Pocket Tactics Presents: A Guide to Xiangqi25 May 2017 4
It may be impossible to guess which game is the most popular in the world, but the Chinese variant of chess, Xianqi (roughly, Shiang-tchi), likely the most popular game in China, would have to be in the running.. Unlike Go (Weiqi), Xiangqi is as much a working-class game as a game for international tournaments. Walk around any community in China and you will see groups of men clustered around any given flat surface, playing Xiangqi on plastic folding mats with cheap stamped pieces. Despite its ubiquity in China (and Vietnam), Xiangqi has not made as much of a splash in the West as Go or even Shogi. If you can't find a Xiangqi club or another player near you, online play is of course going to be your best bet.
Where Shogi differs from Western chess primarily in the ability to promote and drop captured pieces. Xiangqi, on the other hand, demands the player learn some relatively unusual piece movements.
One of the biggest differences between Xiangqi and other forms of chess is the presence of 'terrain'. The board is divided in to by a river, and palaces occupy positions in the back rows of each side. The general and his advisers may not leave the palace - leaving the general with only nine possible positions on the board, and the two advisers with only five (!) since they can only move diagonally. The elephants can't cross the river and can only move two points diagonally, restricting them to only seven positions on the board. While terrain restricts most pieces, on the other hand, crossing the river gives the common soldier piece the additional ability to move sideways.
Two other pieces have movements with no analogue in Western chess. The cannon moves any direction orthogonally, but can only capture by jumping over another piece. While the general is usually restricted to the palace, there is one case where he can leave. The two generals may not face each other across the board with no intervening pieces - if they do, the active player can perform the 'flying general' move, capturing the opponent's general immediately and winning the game.
This means that Xiangqi features a few extremely powerful long distance pieces, and a lot of highly limited short-range pieces. As a result, games are often more ‘regional’ than games of Western chess or Shogi, with areas contested with small groups of short range pieces supported by the chariots, and the generals’ abilities to limit each other’s movement becoming key.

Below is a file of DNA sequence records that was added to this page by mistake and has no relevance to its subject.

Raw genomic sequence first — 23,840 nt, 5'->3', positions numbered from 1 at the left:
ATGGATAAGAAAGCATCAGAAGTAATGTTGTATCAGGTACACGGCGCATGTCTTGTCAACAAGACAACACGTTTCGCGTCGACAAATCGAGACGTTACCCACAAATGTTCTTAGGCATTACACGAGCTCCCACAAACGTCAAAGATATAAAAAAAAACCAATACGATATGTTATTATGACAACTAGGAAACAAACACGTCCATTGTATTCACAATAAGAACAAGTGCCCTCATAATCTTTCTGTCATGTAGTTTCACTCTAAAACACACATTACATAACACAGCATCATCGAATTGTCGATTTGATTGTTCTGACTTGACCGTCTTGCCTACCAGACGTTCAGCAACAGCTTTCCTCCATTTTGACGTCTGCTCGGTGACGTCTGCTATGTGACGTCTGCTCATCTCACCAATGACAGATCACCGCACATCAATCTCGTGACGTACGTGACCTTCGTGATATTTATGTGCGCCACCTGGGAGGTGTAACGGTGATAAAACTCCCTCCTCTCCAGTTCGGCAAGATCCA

Despite its ubiquity in China, Xiangqi is almost unknown in the West, so there are slim pickings for quality mobile play. If you're interested in learning to play Xiangqi, here are a couple apps to get you started. Like with Shogi and Go, you can start with offline AI engines, but the best way to improve is playing real people - so you’re going to want to join one of the popular servers. Additionally, you’ll want to try to solve some endgame problems, which both of these apps feature. Finally, both allow you to play with Chinese character pieces or pieces marked with Western chess symbols; while the chess symbols are easier when you are learning, you’ll probably want to learn the Chinese characters before you get serious about the game.
The server is also available to play from a web interface. Action Chinese Chess is definitely the most polished and complete Xiangqi app available on the US app store. It is available for free to try, with a premium purchase of $4.99 to remove ads. It has AI for practice, pass-and-play for when you want to play live with a friend, as well as online play. For beginners, pieces with Western symbols are available, and possible legal moves are displayed. Action Chinese Chess also allows you unlimited undoes, letting you take back poor moves and try a different strategy.
An additional variation of Xiangqi is also available to play from this app: blind chess (or ‘half chess’), in which pieces are randomly placed upside-down on half a xiangqi board, and players have to turn them over before they can see how they can move. This is considered a shorter and somewhat easier game, good for kids and beginners.
is a great open-source Xiangqi app. It's quite flexible, allowing you to play on many different remote servers, including the popular PlayXiangqi. It also allows you to choose from several AI engines for solo offline play. It's less polished than Action Chinese Chess, with more of a WYSIWYG interface, but it's totally free.
Let us know what you think of these apps, or feel free to recommend your own go-to ways of playing Xiangqi. We'd also love to take suggestions of what other Asian strategy games you'd like to see talked about in future entries. Let us know in the comments!